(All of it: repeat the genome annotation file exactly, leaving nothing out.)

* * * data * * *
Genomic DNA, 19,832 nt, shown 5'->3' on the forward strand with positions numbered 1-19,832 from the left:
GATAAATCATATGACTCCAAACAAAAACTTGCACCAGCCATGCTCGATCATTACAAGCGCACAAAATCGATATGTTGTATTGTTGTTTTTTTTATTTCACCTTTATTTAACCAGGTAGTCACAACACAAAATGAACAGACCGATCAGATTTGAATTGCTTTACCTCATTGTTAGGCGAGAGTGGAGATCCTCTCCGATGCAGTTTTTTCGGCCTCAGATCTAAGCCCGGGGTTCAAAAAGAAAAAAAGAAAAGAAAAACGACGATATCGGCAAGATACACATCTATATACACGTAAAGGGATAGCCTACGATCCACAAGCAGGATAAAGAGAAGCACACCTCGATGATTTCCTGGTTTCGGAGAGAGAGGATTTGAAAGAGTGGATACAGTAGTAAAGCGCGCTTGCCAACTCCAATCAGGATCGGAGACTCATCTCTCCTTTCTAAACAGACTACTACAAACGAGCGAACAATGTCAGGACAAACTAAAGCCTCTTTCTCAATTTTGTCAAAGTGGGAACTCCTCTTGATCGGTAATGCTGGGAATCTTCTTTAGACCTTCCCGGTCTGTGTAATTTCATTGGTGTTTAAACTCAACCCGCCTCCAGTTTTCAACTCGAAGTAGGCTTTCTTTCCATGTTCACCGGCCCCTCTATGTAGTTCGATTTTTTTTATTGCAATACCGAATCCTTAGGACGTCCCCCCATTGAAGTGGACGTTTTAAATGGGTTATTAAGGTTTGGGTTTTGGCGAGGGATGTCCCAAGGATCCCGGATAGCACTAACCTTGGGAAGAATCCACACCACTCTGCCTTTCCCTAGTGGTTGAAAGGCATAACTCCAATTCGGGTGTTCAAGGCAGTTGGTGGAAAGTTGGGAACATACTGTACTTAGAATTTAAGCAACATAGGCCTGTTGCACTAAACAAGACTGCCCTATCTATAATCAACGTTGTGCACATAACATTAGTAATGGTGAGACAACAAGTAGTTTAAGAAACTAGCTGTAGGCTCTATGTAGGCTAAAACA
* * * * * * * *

Genomic DNA, 19,832 nt, shown 5'->3' on the forward strand with positions numbered 1-19,832 from the left:
GATAAATCATATGACTCCAAACAAAAACTTGCACCAGCCATGCTCGATCATTACAAGCGCACAAAATCGATATGTTGTATTGTTGTTTTTTTTATTTCACCTTTATTTAACCAGGTAGTCACAACACAAAATGAACAGACCGATCAGATTTGAATTGCTTTACCTCATTGTTAGGCGAGAGTGGAGATCCTCTCCGATGCAGTTTTTTCGGCCTCAGATCTAAGCCCGGGGTTCAAAAAGAAAAAAAGAAAAGAAAAACGACGATATCGGCAAGATACACATCTATATACACGTAAAGGGATAGCCTACGATCCACAAGCAGGATAAAGAGAAGCACACCTCGATGATTTCCTGGTTTCGGAGAGAGAGGATTTGAAAGAGTGGATACAGTAGTAAAGCGCGCTTGCCAACTCCAATCAGGATCGGAGACTCATCTCTCCTTTCTAAACAGACTACTACAAACGAGCGAACAATGTCAGGACAAACTAAAGCCTCTTTCTCAATTTTGTCAAAGTGGGAACTCCTCTTGATCGGTAATGCTGGGAATCTTCTTTAGACCTTCCCGGTCTGTGTAATTTCATTGGTGTTTAAACTCAACCCGCCTCCAGTTTTCAACTCGAAGTAGGCTTTCTTTCCATGTTCACCGGCCCCTCTATGTAGTTCGATTTTTTTTATTGCAATACCGAATCCTTAGGACGTCCCCCCATTGAAGTGGACGTTTTAAATGGGTTATTAAGGTTTGGGTTTTGGCGAGGGATGTCCCAAGGATCCCGGATAGCACTAACCTTGGGAAGAATCCACACCACTCTGCCTTTCCCTAGTGGTTGAAAGGCATAACTCCAATTCGGGTGTTCAAGGCAGTTGGTGGAAAGTTGGGAACATACTGTACTTAGAATTTAAGCAACATAGGCCTGTTGCACTAAACAAGACTGCCCTATCTATAATCAACGTTGTGCACATAACATTAGTAATGGTGAGACAACAAGTAGTTTAAGAAACTAGCTGTAGGCTCTATGTAGGCTAAAACA